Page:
Tourism consultant tells NH communities to capitalize on what’s unique
By DAN SEUFERT
Union Leader Correspondent |
May 06. 2014 7:18PM
Destination consultant Roger Brooks speaks to participants at the 38th annual New Hampshire Governor’s Conference on Tourism in Meredith on Tuesday. (DAN SEUFERT PHOTO)
MEREDITH — If you do a Google search for “The Grand North,” the third and fourth listings are about northern New Hampshire attractions, which have been working cooperatively since Roger Brooks consulted with Coos County, its towns and their businesses in 2007-2008.
Brooks and his business, Roger Brooks International, came up with a marketing scheme that brought businesses and towns together on one website, with one set of marketing materials that featured the best and, more importantly, the most unique parts of the North Country, folding them together under the mantle, “NH Grand: Experience New Hampshire’s Grand North.”
“Tourism went up by 25 percent in the first year,” Brooks told participants at the 38th annual New Hampshire Governor’s Conference on Tourism in Meredith on Tuesday.
Audience members, many of them business owners and state tourism promoters, listened intently as Brooks used slides to demonstrate the need for businesses and their communities to find what’s unique about their offerings and “differentiate” themselves from other areas.
Meredith, for instance, is “a beautiful place, the Inn at Mill Falls is worth the time alone to come here, but there’s so much more,” Brooks said. “But Meredith is not the only town offering these things to people. It needs to make a distinction for itself.”
Brooks, an expert in the fields of tourism, community branding, downtown development and destination marketing and a board member at the U.S. Travel Association, told the conference attendees to first “find your unique selling proposition.” Once found, the product development and marketing stages must be completed.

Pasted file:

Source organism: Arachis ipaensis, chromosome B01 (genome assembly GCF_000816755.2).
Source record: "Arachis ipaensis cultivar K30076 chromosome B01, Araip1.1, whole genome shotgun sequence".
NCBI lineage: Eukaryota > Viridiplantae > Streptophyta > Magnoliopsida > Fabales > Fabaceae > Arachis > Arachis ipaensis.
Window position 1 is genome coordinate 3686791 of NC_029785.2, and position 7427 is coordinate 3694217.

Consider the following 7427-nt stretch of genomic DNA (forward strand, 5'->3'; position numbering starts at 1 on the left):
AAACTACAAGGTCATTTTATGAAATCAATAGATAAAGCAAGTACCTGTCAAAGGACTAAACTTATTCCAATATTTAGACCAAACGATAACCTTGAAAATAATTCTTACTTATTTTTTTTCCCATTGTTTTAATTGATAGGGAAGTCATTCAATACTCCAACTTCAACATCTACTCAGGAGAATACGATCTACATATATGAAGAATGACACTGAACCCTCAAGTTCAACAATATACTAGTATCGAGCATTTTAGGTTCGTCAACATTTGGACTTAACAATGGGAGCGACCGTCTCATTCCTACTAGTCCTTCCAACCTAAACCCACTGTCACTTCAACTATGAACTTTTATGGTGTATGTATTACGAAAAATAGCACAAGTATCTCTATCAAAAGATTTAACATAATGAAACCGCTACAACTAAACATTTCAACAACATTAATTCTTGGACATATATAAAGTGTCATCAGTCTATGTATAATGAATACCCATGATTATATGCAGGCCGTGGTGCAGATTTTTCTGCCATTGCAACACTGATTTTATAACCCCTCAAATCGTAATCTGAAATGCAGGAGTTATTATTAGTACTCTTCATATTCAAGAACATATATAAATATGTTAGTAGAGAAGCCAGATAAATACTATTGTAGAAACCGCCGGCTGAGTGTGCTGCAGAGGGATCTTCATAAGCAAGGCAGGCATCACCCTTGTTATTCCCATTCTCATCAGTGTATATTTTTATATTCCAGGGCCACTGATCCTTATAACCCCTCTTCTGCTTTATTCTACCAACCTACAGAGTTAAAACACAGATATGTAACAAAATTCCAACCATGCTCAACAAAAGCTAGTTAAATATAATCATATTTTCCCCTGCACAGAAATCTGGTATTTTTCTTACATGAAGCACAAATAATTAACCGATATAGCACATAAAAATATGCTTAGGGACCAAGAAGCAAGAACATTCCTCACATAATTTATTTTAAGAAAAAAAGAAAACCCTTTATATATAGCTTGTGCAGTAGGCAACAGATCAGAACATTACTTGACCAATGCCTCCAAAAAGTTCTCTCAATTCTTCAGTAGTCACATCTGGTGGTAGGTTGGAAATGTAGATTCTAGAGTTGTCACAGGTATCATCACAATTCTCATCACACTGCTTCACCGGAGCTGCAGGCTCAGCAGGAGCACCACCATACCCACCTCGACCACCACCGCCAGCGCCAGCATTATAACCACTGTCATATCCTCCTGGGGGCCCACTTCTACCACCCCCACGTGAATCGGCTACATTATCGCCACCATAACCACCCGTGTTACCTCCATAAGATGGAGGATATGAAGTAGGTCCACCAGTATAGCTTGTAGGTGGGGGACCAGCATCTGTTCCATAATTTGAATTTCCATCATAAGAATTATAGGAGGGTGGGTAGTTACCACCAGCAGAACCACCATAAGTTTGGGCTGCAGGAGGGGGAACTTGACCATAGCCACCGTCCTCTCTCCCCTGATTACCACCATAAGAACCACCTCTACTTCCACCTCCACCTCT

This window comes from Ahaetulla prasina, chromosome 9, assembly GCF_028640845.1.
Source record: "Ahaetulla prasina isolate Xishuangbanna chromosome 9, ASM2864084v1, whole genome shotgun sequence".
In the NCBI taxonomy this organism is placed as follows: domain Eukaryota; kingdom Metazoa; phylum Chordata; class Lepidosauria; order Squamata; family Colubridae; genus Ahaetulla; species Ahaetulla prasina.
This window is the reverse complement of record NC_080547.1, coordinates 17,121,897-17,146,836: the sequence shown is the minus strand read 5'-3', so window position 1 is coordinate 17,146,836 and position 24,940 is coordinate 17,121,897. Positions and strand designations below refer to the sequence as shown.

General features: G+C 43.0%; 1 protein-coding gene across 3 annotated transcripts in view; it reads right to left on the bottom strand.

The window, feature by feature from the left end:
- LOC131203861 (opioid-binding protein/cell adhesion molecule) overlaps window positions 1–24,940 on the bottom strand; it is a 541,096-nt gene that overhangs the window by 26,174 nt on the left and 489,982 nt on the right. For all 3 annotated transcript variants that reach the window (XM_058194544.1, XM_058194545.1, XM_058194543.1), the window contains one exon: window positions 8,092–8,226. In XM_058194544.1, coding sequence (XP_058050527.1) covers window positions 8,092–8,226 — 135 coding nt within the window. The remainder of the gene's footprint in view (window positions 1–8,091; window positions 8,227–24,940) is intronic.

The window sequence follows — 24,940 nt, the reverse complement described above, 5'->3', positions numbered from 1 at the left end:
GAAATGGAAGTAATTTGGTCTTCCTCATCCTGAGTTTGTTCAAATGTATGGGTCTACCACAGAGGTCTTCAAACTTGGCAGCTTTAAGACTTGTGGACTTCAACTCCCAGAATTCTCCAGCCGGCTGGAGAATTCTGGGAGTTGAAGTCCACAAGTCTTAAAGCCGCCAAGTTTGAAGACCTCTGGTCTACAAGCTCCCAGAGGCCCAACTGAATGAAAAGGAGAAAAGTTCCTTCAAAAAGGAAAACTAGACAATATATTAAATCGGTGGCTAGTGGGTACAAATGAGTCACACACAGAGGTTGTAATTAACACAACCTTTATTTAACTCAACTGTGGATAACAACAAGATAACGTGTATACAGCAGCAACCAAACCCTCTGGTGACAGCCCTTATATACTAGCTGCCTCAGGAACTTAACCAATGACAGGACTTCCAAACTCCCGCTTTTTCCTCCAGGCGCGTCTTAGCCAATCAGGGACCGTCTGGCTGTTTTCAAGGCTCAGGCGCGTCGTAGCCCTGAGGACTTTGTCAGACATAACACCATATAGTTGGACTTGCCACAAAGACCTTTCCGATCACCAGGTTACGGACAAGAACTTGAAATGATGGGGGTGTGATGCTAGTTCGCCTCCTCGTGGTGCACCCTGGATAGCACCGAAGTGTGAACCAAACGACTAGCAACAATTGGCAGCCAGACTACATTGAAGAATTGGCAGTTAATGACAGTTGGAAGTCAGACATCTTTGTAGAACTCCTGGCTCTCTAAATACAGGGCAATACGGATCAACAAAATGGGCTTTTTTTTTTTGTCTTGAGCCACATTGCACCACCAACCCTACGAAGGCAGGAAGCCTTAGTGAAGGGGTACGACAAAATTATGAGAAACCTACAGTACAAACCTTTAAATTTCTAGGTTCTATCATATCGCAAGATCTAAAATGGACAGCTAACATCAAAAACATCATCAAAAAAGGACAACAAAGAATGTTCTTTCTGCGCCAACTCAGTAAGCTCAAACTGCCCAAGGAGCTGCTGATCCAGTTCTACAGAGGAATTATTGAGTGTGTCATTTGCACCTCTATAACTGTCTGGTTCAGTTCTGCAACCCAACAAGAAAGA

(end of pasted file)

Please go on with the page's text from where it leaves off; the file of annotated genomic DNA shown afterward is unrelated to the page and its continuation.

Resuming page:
“You need to jettison the generic. You cannot be all things to all people,” he said. “You have to promote what’s different about you.”
He cited several examples of towns and businesses across the continent that have found success once they identified a marketable niche. In Kellogg, Idaho, the process was long and hard. The town used to refer to itself as “The Pit Stop Along Interstate 90,” and then tried to promote its alpine village, but that didn’t work.
Then it focused on the uniqueness of the local Hiawatha Trail for bike riders, and the town took off and is now listed among top travel destinations in the country by travel writers.
Once found, the theme for a tourist destination must pass the “four times” test, which means that the destination must provide enough of an experience to justify spending four times the amount of time it takes to travel there.
Brooks said he saw a sign on his way into Meredith indicating it’s a great place to live, work and play.
“That’s what we all think of our towns,” he said. “In this day of differentiation, we have to have destinations that will outplay and outlast others. If everything was just like home, we wouldn’t want to leave home.”
The conference participants applauded Brooks several times, and many said they learned a lot.
Gregg Pitman, of the New Hampshire Campground Association, said he will take the lessons back to his 140 private campground owners in the state.
“We need to ask, what’s special about out campground? What can we use to tell people there’s a better camping experience available here?” Pitman said.